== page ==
NYC proposes 'sensitive areas' after SCOTUS guns ruling

STORY: "Our proposed solution encourages the state to tailor a law that accounts for New York City's high population density as a factor in establishing specific parameters for the designation of sensitive areas where legal firearms are prohibited from being carried by members of the public," said New York City Council speaker Adrienne Adams.

Adams said the resolution urges the state legislation to designate hospitals and medical facilities, parks and parks department facilities, government buildings and facilities, public and private education buildings and facilities, child care facilities, places of worship, cemeteries, financial institutions, theaters, establishments where alcohol is served, libraries, homeless shelters, mass transit systems and the courts as sensitive areas where illegal firearms would be prohibited within 1,000 feet.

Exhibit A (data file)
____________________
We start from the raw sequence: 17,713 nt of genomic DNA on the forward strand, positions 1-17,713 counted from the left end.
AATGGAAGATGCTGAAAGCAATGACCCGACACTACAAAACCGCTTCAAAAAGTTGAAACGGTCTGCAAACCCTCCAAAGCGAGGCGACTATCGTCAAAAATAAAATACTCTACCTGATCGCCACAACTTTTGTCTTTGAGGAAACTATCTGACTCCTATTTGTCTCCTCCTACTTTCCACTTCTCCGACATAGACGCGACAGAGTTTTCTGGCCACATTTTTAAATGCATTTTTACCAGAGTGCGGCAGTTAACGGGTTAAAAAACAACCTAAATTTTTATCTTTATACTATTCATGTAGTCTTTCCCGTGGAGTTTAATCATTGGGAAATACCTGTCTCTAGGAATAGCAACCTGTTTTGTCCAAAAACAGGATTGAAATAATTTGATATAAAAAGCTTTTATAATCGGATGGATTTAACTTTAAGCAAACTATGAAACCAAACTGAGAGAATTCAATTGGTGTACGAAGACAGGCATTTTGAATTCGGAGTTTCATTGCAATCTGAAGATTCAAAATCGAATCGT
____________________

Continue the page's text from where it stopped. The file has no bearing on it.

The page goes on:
The U.S. Supreme Court on Thursday struck down as unconstitutional New York state's limits on carrying concealed handguns in public, handing a landmark victory to gun rights advocates in a nation deeply divided over how to address firearms violence.

The 6-3 ruling, with the court's conservative justices in the majority and liberal justices in dissent, found that the state's law, enacted in 1913, violated a person's right to "keep and bear arms" under the U.S. Constitution's Second Amendment.

The justices overturned a lower court ruling throwing out a challenge to the law by two gun owners and the New York affiliate of the National Rifle Association, an influential gun rights group closely aligned with Republicans.

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